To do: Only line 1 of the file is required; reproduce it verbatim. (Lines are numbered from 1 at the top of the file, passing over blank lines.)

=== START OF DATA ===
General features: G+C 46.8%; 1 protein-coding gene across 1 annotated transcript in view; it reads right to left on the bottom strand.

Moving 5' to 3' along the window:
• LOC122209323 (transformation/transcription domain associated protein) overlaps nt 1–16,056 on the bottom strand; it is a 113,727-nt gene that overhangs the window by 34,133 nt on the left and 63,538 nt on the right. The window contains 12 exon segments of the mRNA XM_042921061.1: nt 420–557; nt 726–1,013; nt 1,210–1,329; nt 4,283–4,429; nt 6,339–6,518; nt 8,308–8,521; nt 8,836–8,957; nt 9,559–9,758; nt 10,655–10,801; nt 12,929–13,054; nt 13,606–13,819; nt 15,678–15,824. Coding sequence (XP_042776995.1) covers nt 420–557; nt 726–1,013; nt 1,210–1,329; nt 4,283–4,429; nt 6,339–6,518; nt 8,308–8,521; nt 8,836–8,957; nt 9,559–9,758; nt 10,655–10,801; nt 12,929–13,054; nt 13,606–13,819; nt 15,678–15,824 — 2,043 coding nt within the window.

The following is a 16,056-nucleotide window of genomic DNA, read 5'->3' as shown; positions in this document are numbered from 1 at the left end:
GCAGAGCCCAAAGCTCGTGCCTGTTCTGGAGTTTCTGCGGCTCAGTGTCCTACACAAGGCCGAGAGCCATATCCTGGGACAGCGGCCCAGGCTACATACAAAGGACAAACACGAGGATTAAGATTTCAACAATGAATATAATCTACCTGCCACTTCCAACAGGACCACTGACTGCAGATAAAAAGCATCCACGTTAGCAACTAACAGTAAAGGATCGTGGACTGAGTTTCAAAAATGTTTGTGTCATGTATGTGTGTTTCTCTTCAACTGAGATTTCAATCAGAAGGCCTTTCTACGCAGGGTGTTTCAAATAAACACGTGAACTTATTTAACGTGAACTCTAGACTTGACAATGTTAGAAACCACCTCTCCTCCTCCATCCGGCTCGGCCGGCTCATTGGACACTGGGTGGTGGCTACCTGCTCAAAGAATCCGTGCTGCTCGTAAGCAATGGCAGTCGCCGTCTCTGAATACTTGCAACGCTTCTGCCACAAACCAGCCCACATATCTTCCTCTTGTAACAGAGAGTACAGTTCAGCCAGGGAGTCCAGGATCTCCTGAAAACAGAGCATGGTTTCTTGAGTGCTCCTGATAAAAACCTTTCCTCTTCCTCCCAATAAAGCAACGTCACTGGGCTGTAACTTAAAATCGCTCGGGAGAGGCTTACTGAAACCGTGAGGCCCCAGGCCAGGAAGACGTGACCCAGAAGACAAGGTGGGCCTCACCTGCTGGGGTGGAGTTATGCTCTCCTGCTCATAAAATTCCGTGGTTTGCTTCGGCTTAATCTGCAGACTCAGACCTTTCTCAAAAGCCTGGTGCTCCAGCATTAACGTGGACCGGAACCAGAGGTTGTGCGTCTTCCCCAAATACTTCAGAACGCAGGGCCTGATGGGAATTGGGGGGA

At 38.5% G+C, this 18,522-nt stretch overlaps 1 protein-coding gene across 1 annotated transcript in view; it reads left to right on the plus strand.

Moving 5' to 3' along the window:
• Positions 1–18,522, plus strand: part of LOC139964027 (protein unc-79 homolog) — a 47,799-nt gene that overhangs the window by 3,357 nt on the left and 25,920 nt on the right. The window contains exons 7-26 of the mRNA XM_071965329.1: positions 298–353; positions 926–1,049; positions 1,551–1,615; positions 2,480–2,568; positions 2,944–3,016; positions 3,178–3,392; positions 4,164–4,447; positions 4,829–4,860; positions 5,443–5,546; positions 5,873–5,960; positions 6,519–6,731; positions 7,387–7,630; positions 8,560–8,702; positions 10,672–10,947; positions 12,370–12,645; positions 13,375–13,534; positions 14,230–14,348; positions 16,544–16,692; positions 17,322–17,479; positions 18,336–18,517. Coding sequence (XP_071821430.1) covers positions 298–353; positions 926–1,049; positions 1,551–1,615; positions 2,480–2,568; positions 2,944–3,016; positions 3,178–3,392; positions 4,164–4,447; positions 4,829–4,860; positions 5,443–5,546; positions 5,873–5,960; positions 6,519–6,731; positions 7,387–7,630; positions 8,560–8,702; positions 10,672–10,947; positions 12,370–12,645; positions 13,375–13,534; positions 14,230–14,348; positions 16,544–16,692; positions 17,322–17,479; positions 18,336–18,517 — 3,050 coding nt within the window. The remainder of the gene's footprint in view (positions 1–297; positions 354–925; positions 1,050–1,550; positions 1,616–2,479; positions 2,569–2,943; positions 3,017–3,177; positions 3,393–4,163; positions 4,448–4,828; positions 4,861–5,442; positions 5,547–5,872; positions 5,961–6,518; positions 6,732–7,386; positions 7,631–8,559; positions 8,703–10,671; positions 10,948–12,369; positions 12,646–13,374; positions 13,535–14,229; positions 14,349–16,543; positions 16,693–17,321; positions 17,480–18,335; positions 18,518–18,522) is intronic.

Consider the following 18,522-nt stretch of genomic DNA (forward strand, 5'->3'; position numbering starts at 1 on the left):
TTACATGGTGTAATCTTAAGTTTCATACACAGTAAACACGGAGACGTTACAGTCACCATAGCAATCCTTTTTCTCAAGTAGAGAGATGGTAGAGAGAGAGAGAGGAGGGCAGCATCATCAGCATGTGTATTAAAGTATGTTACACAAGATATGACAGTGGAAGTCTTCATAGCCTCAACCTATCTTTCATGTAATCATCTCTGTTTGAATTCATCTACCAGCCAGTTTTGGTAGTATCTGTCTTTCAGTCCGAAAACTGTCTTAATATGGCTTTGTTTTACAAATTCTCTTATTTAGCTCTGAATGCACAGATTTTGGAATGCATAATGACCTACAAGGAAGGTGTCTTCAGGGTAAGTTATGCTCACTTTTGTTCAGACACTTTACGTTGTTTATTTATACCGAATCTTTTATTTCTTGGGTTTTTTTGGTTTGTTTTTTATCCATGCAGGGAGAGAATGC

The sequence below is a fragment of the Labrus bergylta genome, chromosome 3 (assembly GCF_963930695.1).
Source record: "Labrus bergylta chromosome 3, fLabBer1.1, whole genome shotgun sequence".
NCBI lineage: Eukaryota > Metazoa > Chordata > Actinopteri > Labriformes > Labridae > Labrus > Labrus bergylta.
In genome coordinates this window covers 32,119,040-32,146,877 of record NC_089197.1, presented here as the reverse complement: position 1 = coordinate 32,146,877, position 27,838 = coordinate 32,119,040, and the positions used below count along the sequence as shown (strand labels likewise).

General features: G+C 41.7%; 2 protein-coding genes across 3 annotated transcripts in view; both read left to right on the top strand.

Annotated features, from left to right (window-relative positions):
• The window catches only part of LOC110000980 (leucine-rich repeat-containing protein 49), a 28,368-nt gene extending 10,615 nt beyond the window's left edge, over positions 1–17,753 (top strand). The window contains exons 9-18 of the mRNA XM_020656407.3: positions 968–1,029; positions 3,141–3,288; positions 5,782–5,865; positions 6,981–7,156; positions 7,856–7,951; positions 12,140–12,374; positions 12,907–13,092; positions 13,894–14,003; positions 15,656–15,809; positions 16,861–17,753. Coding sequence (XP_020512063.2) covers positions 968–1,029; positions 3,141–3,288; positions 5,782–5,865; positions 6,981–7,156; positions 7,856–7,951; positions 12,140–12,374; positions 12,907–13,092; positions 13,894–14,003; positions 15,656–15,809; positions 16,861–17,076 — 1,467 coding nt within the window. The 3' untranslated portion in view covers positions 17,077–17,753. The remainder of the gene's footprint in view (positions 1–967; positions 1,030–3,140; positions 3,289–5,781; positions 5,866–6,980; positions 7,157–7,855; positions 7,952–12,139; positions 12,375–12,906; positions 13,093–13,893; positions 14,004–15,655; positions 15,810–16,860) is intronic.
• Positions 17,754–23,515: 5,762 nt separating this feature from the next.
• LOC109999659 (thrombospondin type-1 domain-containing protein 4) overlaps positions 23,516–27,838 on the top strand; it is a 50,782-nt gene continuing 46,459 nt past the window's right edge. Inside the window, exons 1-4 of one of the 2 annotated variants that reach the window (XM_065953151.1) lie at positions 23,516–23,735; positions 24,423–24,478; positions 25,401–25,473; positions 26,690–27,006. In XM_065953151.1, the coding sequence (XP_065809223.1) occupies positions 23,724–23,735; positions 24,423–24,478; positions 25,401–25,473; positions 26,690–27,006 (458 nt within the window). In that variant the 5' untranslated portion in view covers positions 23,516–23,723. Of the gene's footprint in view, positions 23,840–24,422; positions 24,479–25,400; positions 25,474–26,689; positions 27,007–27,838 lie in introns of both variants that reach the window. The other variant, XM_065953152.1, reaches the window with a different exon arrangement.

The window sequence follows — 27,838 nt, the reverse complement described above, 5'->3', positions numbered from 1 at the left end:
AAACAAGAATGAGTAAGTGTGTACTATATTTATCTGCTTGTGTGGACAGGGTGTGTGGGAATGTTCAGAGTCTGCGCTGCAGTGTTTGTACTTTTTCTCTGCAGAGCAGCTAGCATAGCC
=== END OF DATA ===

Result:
General features: G+C 46.8%; 1 protein-coding gene across 1 annotated transcript in view; it reads right to left on the bottom strand.